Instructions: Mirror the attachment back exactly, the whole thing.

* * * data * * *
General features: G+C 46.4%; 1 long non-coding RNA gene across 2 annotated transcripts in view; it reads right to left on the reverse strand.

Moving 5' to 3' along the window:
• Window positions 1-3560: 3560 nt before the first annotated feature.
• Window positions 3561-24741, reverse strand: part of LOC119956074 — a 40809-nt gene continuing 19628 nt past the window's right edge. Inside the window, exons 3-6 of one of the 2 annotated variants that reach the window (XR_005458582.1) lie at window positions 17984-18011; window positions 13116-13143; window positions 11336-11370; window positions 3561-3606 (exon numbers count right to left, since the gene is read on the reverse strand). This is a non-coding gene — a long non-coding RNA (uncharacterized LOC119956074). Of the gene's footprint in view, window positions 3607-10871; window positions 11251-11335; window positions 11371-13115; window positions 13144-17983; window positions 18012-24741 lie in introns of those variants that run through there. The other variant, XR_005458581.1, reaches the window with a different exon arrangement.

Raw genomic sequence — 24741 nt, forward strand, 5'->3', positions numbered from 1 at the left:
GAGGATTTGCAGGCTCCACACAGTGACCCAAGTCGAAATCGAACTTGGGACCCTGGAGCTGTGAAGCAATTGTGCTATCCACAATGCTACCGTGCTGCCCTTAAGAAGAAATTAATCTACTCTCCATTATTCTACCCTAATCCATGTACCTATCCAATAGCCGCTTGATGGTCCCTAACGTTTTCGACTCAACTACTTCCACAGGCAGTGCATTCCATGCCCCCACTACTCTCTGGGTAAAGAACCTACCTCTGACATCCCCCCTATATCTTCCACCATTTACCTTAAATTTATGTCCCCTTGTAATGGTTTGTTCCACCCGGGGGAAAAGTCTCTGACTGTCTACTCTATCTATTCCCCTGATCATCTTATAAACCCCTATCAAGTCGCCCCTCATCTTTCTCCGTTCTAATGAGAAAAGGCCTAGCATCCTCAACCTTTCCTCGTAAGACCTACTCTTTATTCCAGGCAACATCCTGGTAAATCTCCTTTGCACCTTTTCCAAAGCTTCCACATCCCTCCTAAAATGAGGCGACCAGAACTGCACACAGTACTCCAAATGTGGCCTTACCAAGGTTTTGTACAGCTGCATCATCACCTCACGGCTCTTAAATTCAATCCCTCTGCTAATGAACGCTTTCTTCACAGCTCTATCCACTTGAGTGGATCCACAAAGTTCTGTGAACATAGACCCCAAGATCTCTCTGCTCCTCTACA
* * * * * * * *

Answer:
General features: G+C 46.4%; 1 long non-coding RNA gene across 2 annotated transcripts in view; it reads right to left on the reverse strand.

Moving 5' to 3' along the window:
• Window positions 1-3560: 3560 nt before the first annotated feature.
• Window positions 3561-24741, reverse strand: part of LOC119956074 — a 40809-nt gene continuing 19628 nt past the window's right edge. Inside the window, exons 3-6 of one of the 2 annotated variants that reach the window (XR_005458582.1) lie at window positions 17984-18011; window positions 13116-13143; window positions 11336-11370; window positions 3561-3606 (exon numbers count right to left, since the gene is read on the reverse strand). This is a non-coding gene — a long non-coding RNA (uncharacterized LOC119956074). Of the gene's footprint in view, window positions 3607-10871; window positions 11251-11335; window positions 11371-13115; window positions 13144-17983; window positions 18012-24741 lie in introns of those variants that run through there. The other variant, XR_005458581.1, reaches the window with a different exon arrangement.

Raw genomic sequence — 24741 nt, forward strand, 5'->3', positions numbered from 1 at the left:
GAGGATTTGCAGGCTCCACACAGTGACCCAAGTCGAAATCGAACTTGGGACCCTGGAGCTGTGAAGCAATTGTGCTATCCACAATGCTACCGTGCTGCCCTTAAGAAGAAATTAATCTACTCTCCATTATTCTACCCTAATCCATGTACCTATCCAATAGCCGCTTGATGGTCCCTAACGTTTTCGACTCAACTACTTCCACAGGCAGTGCATTCCATGCCCCCACTACTCTCTGGGTAAAGAACCTACCTCTGACATCCCCCCTATATCTTCCACCATTTACCTTAAATTTATGTCCCCTTGTAATGGTTTGTTCCACCCGGGGGAAAAGTCTCTGACTGTCTACTCTATCTATTCCCCTGATCATCTTATAAACCCCTATCAAGTCGCCCCTCATCTTTCTCCGTTCTAATGAGAAAAGGCCTAGCATCCTCAACCTTTCCTCGTAAGACCTACTCTTTATTCCAGGCAACATCCTGGTAAATCTCCTTTGCACCTTTTCCAAAGCTTCCACATCCCTCCTAAAATGAGGCGACCAGAACTGCACACAGTACTCCAAATGTGGCCTTACCAAGGTTTTGTACAGCTGCATCATCACCTCACGGCTCTTAAATTCAATCCCTCTGCTAATGAACGCTTTCTTCACAGCTCTATCCACTTGAGTGGATCCACAAAGTTCTGTGAACATAGACCCCAAGATCTCTCTGCTCCTCTACA